Absolutely. What's interesting about this trend is that if you look at the machine and technical side, a lot of it is fairly linear in the way that people are trained. People are trained in measurable knowledge. What's interesting about the adoption curve for SOA in the business domain is that there needs to be two parallel tracks. There needs to be a track focused on knowledge, but the other track needs to be focused on motivation. There needs to be this tie-in to the feeling that this information is strategic and vital. There needs to be education about why people should care about SOA. Right now, that is sort of the nature of the level to which SOA has ascended. Where has it ascended and what does that mean?
It's ascended from IT services layer to business services layer, which is one way of looking at it, but instead of thinking about it in terms of service governance or even IT governance, people are starting to think of it as corporate governance. This is the notion that the whole company can be decomposed into business services. These services have relationships of interdependence across business units and silos and out to partners and regulators, customers and suppliers. That's the service ecosystem platform model. Yet look at it in terms of the way human beings are motivated to learn. For example researchers in language acquisition in children have observed that if you put a radio broadcasting in Chinese into a child's room the child won't learn Chinese. If that's not the language spoken around the house, the radio just becomes noise. Exposure to language is not sufficient. Motivation has to be included. The child doesn't have any motivation to learn the Chinese on the radio, it's just noise. So is SOA just noise to business people?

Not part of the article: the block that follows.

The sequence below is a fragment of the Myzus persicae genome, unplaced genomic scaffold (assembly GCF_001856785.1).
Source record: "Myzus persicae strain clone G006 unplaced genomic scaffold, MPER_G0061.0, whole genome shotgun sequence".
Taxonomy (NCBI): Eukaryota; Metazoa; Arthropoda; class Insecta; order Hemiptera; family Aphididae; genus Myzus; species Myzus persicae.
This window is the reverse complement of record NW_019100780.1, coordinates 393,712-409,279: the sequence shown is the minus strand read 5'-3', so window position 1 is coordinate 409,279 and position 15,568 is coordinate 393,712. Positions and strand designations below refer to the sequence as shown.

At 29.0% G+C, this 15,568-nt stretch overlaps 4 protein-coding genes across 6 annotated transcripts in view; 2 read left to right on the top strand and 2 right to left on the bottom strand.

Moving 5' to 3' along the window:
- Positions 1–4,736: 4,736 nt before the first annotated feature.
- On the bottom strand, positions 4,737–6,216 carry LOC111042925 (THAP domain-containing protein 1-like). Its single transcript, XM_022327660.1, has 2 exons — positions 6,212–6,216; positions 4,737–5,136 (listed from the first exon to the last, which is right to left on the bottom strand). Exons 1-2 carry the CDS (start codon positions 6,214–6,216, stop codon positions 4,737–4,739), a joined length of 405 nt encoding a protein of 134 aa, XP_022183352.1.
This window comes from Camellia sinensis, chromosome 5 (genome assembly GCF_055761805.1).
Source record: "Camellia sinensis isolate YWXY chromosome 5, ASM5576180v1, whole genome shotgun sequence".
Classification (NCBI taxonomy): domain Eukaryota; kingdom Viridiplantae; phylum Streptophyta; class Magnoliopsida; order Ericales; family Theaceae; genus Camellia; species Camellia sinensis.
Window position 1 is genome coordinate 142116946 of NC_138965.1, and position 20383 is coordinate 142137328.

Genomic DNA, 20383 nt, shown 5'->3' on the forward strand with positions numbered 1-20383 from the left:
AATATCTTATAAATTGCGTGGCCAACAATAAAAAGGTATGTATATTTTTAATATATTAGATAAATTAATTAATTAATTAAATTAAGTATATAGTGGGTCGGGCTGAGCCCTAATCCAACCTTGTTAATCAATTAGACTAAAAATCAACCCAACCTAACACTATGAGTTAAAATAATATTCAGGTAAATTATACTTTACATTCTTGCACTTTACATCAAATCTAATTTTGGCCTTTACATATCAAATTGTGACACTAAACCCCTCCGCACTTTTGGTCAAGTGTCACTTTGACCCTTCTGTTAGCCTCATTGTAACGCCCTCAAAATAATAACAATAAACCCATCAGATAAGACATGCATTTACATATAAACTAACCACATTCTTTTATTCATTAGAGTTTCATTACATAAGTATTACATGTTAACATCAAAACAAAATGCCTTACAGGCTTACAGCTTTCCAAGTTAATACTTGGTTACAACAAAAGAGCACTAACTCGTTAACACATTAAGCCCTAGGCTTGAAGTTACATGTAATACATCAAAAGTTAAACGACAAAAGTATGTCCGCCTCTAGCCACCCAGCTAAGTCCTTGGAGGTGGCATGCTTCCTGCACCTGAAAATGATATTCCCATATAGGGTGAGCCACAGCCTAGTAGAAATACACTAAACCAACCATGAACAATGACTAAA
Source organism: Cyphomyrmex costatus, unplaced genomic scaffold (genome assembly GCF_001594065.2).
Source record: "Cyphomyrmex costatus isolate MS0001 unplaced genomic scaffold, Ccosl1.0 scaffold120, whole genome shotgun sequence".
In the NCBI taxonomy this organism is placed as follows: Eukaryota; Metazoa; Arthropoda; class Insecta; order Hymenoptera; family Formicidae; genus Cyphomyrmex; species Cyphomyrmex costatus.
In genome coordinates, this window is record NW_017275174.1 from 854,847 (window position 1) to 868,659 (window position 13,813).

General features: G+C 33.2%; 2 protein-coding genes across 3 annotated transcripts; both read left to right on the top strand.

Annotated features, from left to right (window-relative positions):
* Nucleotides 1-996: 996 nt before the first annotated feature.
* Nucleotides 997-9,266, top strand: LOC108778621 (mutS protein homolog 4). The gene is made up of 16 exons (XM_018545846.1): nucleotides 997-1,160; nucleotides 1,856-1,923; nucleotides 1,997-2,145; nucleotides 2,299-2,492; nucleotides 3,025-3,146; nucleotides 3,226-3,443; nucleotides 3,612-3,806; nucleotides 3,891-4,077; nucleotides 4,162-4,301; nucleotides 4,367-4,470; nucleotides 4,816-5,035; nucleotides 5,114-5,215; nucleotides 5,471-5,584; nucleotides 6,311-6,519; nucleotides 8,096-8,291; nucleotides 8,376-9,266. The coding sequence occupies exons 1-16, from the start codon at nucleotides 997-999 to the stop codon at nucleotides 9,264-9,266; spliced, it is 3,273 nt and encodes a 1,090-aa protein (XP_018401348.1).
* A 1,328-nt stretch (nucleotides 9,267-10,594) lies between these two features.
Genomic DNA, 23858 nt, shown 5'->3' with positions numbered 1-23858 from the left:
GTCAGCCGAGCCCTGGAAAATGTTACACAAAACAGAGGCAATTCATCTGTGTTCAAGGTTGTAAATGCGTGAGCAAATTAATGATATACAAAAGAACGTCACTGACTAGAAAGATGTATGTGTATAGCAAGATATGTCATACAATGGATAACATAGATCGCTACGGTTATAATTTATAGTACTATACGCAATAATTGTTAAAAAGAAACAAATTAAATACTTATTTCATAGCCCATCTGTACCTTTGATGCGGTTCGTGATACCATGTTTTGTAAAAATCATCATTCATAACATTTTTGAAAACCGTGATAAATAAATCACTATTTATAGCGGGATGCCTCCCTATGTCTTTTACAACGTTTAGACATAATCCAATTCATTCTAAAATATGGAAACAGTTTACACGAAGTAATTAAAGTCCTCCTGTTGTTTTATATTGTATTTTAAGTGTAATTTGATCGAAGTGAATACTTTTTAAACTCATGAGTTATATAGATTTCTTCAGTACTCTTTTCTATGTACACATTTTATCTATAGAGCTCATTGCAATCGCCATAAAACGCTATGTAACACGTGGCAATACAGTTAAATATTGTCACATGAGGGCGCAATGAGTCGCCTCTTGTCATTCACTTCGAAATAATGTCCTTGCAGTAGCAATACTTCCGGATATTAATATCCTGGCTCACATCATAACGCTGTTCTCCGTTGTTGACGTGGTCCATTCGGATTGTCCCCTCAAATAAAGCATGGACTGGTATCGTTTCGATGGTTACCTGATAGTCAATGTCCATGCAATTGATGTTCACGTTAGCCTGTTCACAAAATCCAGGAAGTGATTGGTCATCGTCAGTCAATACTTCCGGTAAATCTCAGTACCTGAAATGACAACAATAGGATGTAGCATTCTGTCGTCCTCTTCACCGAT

As we move into the business layer and business people are told they have to learn new things, the why-do-I-have-to-learn-this factor becomes more important. I think we're past the does-IT-matter stage. People are beginning to realize that IT is ultimately able to encode the difference between one organization and another and the organizations that successfully leverage technology are going to supercede the ones that aren't. SOA is just another frontier of that same pattern. If you were talking to a business person who was not familiar with SOA what would you say to convince them that they need to take an interest in this SOA thing?